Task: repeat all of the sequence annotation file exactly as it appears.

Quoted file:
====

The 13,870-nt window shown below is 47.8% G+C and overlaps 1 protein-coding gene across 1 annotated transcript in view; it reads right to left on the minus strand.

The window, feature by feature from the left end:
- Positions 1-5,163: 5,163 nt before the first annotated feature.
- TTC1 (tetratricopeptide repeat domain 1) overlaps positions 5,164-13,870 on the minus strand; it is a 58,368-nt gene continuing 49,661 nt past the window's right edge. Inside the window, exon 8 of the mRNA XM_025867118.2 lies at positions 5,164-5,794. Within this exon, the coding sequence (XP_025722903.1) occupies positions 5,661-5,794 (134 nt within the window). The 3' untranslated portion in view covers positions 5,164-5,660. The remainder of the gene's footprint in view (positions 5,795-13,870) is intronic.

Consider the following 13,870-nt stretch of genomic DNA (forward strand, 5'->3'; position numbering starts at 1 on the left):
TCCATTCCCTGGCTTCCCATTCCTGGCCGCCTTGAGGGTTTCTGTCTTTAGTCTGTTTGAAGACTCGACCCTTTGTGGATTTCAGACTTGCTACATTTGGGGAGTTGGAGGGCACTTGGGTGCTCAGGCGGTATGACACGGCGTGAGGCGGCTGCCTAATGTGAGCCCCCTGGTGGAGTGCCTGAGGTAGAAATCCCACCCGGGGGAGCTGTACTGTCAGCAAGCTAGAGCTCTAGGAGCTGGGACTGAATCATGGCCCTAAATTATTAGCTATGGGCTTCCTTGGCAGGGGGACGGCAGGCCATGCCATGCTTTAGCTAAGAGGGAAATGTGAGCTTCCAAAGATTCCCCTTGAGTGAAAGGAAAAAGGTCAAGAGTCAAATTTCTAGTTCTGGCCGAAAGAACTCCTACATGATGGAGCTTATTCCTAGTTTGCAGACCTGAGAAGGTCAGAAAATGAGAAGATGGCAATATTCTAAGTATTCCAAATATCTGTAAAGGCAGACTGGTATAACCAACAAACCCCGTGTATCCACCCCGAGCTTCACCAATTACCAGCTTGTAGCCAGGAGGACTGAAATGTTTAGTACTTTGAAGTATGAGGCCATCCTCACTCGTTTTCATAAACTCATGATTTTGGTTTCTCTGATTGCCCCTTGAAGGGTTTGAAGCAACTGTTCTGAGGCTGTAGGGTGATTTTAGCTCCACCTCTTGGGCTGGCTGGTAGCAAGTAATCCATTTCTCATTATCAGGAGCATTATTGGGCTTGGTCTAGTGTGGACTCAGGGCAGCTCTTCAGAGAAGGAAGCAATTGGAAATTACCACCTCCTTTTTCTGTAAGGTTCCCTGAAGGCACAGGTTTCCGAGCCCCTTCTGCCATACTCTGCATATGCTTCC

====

The 13,870-nt window shown below is 47.8% G+C and overlaps 1 protein-coding gene across 1 annotated transcript in view; it reads right to left on the minus strand.

The window, feature by feature from the left end:
- Positions 1-5,163: 5,163 nt before the first annotated feature.
- TTC1 (tetratricopeptide repeat domain 1) overlaps positions 5,164-13,870 on the minus strand; it is a 58,368-nt gene continuing 49,661 nt past the window's right edge. Inside the window, exon 8 of the mRNA XM_025867118.2 lies at positions 5,164-5,794. Within this exon, the coding sequence (XP_025722903.1) occupies positions 5,661-5,794 (134 nt within the window). The 3' untranslated portion in view covers positions 5,164-5,660. The remainder of the gene's footprint in view (positions 5,795-13,870) is intronic.

Consider the following 13,870-nt stretch of genomic DNA (forward strand, 5'->3'; position numbering starts at 1 on the left):
TCCATTCCCTGGCTTCCCATTCCTGGCCGCCTTGAGGGTTTCTGTCTTTAGTCTGTTTGAAGACTCGACCCTTTGTGGATTTCAGACTTGCTACATTTGGGGAGTTGGAGGGCACTTGGGTGCTCAGGCGGTATGACACGGCGTGAGGCGGCTGCCTAATGTGAGCCCCCTGGTGGAGTGCCTGAGGTAGAAATCCCACCCGGGGGAGCTGTACTGTCAGCAAGCTAGAGCTCTAGGAGCTGGGACTGAATCATGGCCCTAAATTATTAGCTATGGGCTTCCTTGGCAGGGGGACGGCAGGCCATGCCATGCTTTAGCTAAGAGGGAAATGTGAGCTTCCAAAGATTCCCCTTGAGTGAAAGGAAAAAGGTCAAGAGTCAAATTTCTAGTTCTGGCCGAAAGAACTCCTACATGATGGAGCTTATTCCTAGTTTGCAGACCTGAGAAGGTCAGAAAATGAGAAGATGGCAATATTCTAAGTATTCCAAATATCTGTAAAGGCAGACTGGTATAACCAACAAACCCCGTGTATCCACCCCGAGCTTCACCAATTACCAGCTTGTAGCCAGGAGGACTGAAATGTTTAGTACTTTGAAGTATGAGGCCATCCTCACTCGTTTTCATAAACTCATGATTTTGGTTTCTCTGATTGCCCCTTGAAGGGTTTGAAGCAACTGTTCTGAGGCTGTAGGGTGATTTTAGCTCCACCTCTTGGGCTGGCTGGTAGCAAGTAATCCATTTCTCATTATCAGGAGCATTATTGGGCTTGGTCTAGTGTGGACTCAGGGCAGCTCTTCAGAGAAGGAAGCAATTGGAAATTACCACCTCCTTTTTCTGTAAGGTTCCCTGAAGGCACAGGTTTCCGAGCCCCTTCTGCCATACTCTGCATATGCTTCC